This is the third entry of an ongoing series highlighting what life is like in the NBA bubble. Today we profile Jacob Diamond, the Orlando Magic head equipment manager. This diary entry is based on an interview with USA TODAY Sports and has been edited for length and clarity.
LAKE BUENA VISTA, Fla. — On a normal practice day, I get up in the morning, distribute practice gear to the players and situate all of my bags. I make sure I got the right shoes for certain guys, and I make sure I got everything loaded onto the bus when we get to practice. On an average trip, I’m carrying about 30 bags. I travel pretty light so I can consolidate. But for this, I’ve expanded to about 50 bags. I had to bring a lot of extra stuff and made sure to over-pack. I had to convert one of my rooms here into an equipment room so I have everything where I need it.
Because our bubble number for our team is much less than what we normally travel with (35), a couple of the trainers and myself will be involved in practice a little bit. The coaches put us to work since we’re understaffed for this adventure. It’s probably the most involved I’ve been in practice. Our coaches have me set picks as players are running around screens. I keep the rotations moving with rebounding and passing the ball to players. Normally, that’s stuff our video guys participate in during the regular season under normal circumstances. They might be the fifth guy in a rotation and run through the plays with the players. I can’t do that personally because I don’t know our plays. I’m not skilled enough to do that, but if they need me to pass or set a screen or rebound, I’ll help with that.
Jacob Diamond, head equipment manager for the Orlando Magic (Photo: Jacob Diamond, Orlando Magic)
I would say my rebounding and passing are average. I didn’t play basketball growing up, so I’m still working on all of these details. And the conditioning? It’s tough when you’re wearing a mask. I’m always wearing a mask. Even just walking from our hotel to the convention center where we are for practice. I’m still wearing a mask when I’m pushing a cart with three or four bags on it, and it’s July in Florida. I’m huffing and puffing there. So in practice, when I’m running, I’m breathing a lot heavier. In practice, I still wear a mask. The only individuals that aren’t wearing a mask are the players and the coaches as they are communicating. Everybody else is wearing their mask.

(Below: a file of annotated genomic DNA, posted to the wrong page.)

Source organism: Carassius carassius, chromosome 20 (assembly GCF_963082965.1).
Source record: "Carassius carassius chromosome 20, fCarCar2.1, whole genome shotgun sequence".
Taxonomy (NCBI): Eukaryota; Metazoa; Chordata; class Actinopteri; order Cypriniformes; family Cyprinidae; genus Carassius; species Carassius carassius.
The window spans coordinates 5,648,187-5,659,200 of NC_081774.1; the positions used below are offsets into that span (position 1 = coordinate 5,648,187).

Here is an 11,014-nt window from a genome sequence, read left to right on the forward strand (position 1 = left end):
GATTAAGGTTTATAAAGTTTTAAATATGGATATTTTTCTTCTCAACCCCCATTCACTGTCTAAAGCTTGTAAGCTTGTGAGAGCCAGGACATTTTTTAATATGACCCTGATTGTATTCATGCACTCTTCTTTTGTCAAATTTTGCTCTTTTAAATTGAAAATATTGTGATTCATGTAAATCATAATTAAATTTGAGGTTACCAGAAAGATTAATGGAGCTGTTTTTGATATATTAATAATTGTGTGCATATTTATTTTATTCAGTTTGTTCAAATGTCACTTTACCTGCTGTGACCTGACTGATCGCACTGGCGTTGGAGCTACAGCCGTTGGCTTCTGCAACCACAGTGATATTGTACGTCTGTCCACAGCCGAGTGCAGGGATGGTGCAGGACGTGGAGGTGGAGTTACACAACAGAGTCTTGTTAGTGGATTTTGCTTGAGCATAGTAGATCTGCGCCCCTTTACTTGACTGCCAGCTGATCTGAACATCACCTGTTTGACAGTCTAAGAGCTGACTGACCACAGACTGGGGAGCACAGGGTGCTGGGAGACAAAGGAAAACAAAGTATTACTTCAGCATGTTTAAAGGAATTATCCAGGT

Then after practice, I collect all of the practice gear from the players and then I will shuttle over to Disney’s Wide World of Sports where we have our laundry facility. The NBA did an amazing job putting together this massive laundry setup for NBA equipment managers and converted the former batting cage of the Atlanta Braves’ spring training complex into this laundry facility with 66 washers and 66 dryers. Obviously, that is plenty to house and support 22 teams that are here. I’ll spend a few hours getting our laundry done. Then I’ll bring the laundry back to the hotel.
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If there’s a scrimmage, I need to go to the arena a few hours early and set up our locker room and hang all the uniforms. Because we have fewer staff members than normal and the new game protocols, I’ll assist with carrying the chairs to the floor for timeouts. Our bench is assigned seating, so I’ll make sure all of our guys are sitting in their spots that they like to sit in. Then after the game, it’s more laundry.
Then it’s another day. Normally I’m up around 7 a.m. because we have earlier practices. When we practiced at 9 or 10 a.m., I was got laundry done a lot sooner. But as we move toward playing games in the evenings, that’s definitely extending the day. After one evening scrimmage, I was at the laundry facility until about midnight. By the time I’m back at the hotel, it’s getting close to 12:30 or 1 in the morning.
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